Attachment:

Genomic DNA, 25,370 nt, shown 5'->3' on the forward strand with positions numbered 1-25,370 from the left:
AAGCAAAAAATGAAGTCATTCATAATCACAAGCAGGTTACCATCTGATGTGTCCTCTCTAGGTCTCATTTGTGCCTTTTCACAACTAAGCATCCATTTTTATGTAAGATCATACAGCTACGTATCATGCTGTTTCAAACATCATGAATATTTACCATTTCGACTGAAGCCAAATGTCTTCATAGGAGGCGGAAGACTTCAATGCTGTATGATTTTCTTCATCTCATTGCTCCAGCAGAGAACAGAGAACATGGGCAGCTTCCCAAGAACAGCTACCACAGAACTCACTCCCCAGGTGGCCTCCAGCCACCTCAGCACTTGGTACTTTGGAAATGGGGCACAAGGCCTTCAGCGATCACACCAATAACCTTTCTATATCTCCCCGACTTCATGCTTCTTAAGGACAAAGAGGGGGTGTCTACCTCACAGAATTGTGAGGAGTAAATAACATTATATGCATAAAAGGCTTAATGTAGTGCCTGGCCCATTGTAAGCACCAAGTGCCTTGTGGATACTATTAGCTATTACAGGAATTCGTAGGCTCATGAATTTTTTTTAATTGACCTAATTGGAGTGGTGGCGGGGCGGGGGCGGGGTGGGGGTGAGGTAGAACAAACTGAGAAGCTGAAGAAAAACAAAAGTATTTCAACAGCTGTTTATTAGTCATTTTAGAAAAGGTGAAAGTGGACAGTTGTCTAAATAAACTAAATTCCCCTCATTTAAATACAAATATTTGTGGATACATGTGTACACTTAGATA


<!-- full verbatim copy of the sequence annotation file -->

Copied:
Genomic DNA, 25,370 nt, shown 5'->3' on the forward strand with positions numbered 1-25,370 from the left:
AAGCAAAAAATGAAGTCATTCATAATCACAAGCAGGTTACCATCTGATGTGTCCTCTCTAGGTCTCATTTGTGCCTTTTCACAACTAAGCATCCATTTTTATGTAAGATCATACAGCTACGTATCATGCTGTTTCAAACATCATGAATATTTACCATTTCGACTGAAGCCAAATGTCTTCATAGGAGGCGGAAGACTTCAATGCTGTATGATTTTCTTCATCTCATTGCTCCAGCAGAGAACAGAGAACATGGGCAGCTTCCCAAGAACAGCTACCACAGAACTCACTCCCCAGGTGGCCTCCAGCCACCTCAGCACTTGGTACTTTGGAAATGGGGCACAAGGCCTTCAGCGATCACACCAATAACCTTTCTATATCTCCCCGACTTCATGCTTCTTAAGGACAAAGAGGGGGTGTCTACCTCACAGAATTGTGAGGAGTAAATAACATTATATGCATAAAAGGCTTAATGTAGTGCCTGGCCCATTGTAAGCACCAAGTGCCTTGTGGATACTATTAGCTATTACAGGAATTCGTAGGCTCATGAATTTTTTTTAATTGACCTAATTGGAGTGGTGGCGGGGCGGGGGCGGGGTGGGGGTGAGGTAGAACAAACTGAGAAGCTGAAGAAAAACAAAAGTATTTCAACAGCTGTTTATTAGTCATTTTAGAAAAGGTGAAAGTGGACAGTTGTCTAAATAAACTAAATTCCCCTCATTTAAATACAAATATTTGTGGATACATGTGTACACTTAGATA